Clarke had an argument with one of the club’s fitness coaches before manager Di Canio stepped in. He asked the striker to leave the field but Clarke refused, Di Canio tugged at his shirt which seemed to wind the striker up more. Eventually the pair headed down the tunnel where the confrontation continued and became more heated with the two having to be pulled apart. Clarke had only joined Swindon from QPR 11 days later, and he was soon heading for the exit – farmed out to Chesterfield on loan.
7: Darren Ferguson returns to Peterborough
In January 2011, fourteen months after leaving the club by mutual consent, Darren Ferguson strolled back into London Road to become Peterborough United boss for a second time. He had just been sacked by Preston North End, who were bottom of the Championship – which was where Ferguson took Peterborough from League Two thanks to successive promotions in 2008 and 2009 during his first stint as manager.
Posh were in the play-off mix when he arrived and he eventually guided them into the end-of-season shootout for a place in the Championship. After overcoming MK Dons in the semi-finals they would face Huddersfield Town at Old Trafford on May 29, where Ferguson began his playing career and where his father Sir Alex, is a club legend. Huddersfield were considered favourites having just been pipped to automatic promotion by Southampton but the game was a tight affair until the late stages.
In the 78th minute Peterborough broke the deadlock when Tommy Rowe headed Grant McCann’s free-kick into the back of the net, before striker Craig Mackail-Smith’s 35th goal of a memorable season made it 2-0. Posh sealed the victory five minutes from the end thanks to a great free-kick from McCann to seal promotion back to the Championship and a remarkable comeback for manager Ferguson.
6: Huddersfield’s unbeaten run
In 2011 Huddersfield Town came close to securing a place in the Championship, being beaten to an automatic promotion spot in League One to Southampton, before losing the play-off final to Peterborough United. Lee Clark’s side were tipped to go one better in the 2011-12 season and pushed for the play-offs again from the start as they carried on a long unbeaten run from the previous season.
After losing in the league to Southampton on December 28th 2010, Huddersfield picked up 24 wins and 18 draws from their next 42 league games to equal Nottingham Forest’s Football League unbeaten streak of 42 matches. In their next game at home to Notts County on the 19th of November, Town would make history as they ran out 2-1 winners thanks to a brace from Jordan Rhodes and make it 43 unbeaten.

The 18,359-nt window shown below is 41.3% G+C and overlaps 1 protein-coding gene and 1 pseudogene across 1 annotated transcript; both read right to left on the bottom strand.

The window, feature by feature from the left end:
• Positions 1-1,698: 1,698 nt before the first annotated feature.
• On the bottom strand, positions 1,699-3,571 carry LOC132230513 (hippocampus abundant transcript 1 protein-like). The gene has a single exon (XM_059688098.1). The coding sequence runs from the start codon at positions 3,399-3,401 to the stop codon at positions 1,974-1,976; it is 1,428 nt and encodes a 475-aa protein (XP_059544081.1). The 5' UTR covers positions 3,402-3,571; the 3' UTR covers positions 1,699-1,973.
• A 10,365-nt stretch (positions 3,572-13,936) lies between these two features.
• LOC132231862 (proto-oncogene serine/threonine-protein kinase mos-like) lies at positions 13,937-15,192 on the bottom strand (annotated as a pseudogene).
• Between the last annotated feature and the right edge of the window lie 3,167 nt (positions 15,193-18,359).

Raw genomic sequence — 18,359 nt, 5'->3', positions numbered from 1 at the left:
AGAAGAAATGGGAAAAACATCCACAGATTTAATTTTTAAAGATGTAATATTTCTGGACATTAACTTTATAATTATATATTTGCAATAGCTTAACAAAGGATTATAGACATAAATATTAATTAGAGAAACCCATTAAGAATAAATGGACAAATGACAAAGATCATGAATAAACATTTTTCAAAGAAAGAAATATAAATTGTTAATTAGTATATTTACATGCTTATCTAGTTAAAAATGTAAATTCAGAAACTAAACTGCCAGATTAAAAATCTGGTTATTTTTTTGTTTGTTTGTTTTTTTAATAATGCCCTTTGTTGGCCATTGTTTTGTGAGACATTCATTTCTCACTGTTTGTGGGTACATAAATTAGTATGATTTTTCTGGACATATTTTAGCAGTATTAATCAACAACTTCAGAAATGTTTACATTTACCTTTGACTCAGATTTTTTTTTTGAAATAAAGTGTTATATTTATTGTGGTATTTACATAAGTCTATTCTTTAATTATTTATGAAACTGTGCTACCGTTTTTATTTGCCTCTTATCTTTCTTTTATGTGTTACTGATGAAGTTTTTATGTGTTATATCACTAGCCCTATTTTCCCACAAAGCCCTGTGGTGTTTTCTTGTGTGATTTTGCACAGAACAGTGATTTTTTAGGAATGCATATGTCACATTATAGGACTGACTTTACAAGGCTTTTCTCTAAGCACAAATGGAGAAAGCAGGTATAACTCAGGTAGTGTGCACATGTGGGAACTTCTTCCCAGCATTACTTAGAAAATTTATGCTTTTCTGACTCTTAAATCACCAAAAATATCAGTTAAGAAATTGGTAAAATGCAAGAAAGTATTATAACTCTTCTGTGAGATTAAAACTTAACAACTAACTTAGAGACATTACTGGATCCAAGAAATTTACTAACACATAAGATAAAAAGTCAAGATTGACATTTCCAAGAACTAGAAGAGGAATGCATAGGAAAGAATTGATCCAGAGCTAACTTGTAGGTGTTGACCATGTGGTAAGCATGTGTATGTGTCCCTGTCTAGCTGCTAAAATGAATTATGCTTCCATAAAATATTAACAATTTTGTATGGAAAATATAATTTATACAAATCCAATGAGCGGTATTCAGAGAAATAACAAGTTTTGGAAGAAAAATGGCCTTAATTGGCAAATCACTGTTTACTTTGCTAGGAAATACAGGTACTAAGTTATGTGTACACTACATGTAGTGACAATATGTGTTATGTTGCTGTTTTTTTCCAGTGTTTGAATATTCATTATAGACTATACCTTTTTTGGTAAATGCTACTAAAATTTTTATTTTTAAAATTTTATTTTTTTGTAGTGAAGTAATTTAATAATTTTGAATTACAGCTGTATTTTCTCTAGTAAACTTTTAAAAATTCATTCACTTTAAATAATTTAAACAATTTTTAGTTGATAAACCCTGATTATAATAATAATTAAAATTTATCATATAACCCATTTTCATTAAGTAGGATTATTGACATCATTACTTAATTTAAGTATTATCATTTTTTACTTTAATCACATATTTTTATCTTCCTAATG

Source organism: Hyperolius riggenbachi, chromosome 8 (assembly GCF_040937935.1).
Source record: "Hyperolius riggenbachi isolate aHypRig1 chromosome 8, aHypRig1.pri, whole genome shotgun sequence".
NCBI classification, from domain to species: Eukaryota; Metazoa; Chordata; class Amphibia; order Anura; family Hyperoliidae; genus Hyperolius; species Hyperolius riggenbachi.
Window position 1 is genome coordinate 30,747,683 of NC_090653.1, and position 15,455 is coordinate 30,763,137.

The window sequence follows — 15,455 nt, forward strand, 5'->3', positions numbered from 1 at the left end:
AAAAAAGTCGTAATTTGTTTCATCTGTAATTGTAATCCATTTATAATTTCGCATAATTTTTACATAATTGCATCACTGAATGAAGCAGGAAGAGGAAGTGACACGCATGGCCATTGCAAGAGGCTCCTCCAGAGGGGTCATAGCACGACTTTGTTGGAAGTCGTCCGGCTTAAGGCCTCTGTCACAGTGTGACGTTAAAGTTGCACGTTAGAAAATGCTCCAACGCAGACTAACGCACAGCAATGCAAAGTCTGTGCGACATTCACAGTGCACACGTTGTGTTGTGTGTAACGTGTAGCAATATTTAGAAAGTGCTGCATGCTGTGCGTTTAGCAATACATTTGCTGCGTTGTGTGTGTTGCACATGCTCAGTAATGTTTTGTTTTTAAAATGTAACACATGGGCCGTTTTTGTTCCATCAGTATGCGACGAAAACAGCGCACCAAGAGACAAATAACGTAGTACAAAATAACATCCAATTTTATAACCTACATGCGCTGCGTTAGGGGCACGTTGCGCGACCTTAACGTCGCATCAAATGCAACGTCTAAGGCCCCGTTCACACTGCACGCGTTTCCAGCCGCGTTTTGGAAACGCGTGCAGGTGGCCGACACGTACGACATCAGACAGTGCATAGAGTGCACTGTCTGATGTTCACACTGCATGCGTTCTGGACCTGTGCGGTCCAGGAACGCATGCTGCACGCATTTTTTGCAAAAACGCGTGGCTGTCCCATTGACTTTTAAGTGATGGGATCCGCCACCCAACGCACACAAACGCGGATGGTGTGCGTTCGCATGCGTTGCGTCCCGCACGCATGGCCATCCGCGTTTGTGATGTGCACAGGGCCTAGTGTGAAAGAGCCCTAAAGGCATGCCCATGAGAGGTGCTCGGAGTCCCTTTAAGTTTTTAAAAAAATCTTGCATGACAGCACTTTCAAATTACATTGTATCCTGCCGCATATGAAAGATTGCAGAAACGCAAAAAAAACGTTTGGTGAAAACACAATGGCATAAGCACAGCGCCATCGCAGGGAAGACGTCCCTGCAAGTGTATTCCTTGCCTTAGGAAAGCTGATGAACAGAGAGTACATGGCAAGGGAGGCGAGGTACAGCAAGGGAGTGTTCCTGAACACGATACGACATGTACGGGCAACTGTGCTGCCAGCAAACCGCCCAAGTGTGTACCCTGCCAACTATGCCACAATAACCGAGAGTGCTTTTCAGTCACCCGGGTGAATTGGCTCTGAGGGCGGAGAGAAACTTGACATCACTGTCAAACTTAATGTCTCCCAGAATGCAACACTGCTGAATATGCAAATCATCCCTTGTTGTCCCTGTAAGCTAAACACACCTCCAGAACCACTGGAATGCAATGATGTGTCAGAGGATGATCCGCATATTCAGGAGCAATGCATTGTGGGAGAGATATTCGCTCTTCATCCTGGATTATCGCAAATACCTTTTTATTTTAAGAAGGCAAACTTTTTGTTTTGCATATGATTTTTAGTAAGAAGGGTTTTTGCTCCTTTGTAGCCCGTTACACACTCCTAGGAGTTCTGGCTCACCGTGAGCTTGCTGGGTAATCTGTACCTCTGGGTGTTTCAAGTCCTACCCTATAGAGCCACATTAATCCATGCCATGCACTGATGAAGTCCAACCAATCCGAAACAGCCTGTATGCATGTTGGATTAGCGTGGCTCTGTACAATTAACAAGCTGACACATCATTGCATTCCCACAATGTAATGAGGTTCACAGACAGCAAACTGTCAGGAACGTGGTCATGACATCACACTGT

In this time they had lost matches in the FA Cup, Carling Cup and most notably, in the League One play-offs, so some felt the record should have been ended much sooner, however it was an impressive feat from the Terriers which came to an end with a 2-0 loss away to leaders Charlton Athletic in their next game.
5: Brighton move to their new home
Fourteen long years after leaving the Goldstone Ground and playing at the Withdean Stadium since 1999, Brighton and Hove Albion finally moved to a new stadium of their own, the impressive Falmer Stadium (named the AMEX Stadium due to sponsorship) which was in construction since 2008.
The move coincided with Gus Poyet’s side winning the League One title last season to be promoted to the Championship and the feel good factor was back amongst the Seagulls and their supporters. Their first competitive match at their new ground was a home league fixture against Doncaster Rovers and it would be a memorable afternoon for the home side. The teams took to the field amid a great atmosphere and the sell-out 20.219 crowd waving flags, but it was Doncaster who threatened to spoil Brighton’s afternoon as they took the lead through Billy Sharp.
Brighton tried to find a goal and finally equalised on 83 minutes as Will Buckley, a summer signing from Watford, hit a shot from the egde of the penalty area after Doncaster had failed to clear a free-kick. Injuries meant there were eight minutes of injury time and in the final minute, Buckley converted an excellent pass from Craig Noone to complete a brilliant turnaround and send the home fans into wild celebration.
4: Fans Reunited
Plymouth Argyle began the season in financial turmoil and had just suffered back-to-back relegations from the Championship into League Two. The club were £13 million in debt and placed in Administration. On the pitch the club’s fortunes continued to slide as the Pilgrims sat bottom of the whole Football League after nine games and manager Peter Reid was sacked.
A ‘fans reunited’ day was organised for Plymouth’s home match against Macclesfield Town on September 24th, led by Brighton and Hove Albion fans, hundreds of well-wishers pledged to descend on Home Park in their own teams’ shirts to support Plymouth’s plight. Albion themselves went through a similar situation in 1997 when they were evicted from the Goldstone Ground, docked points and nearly dropped out of the Football League.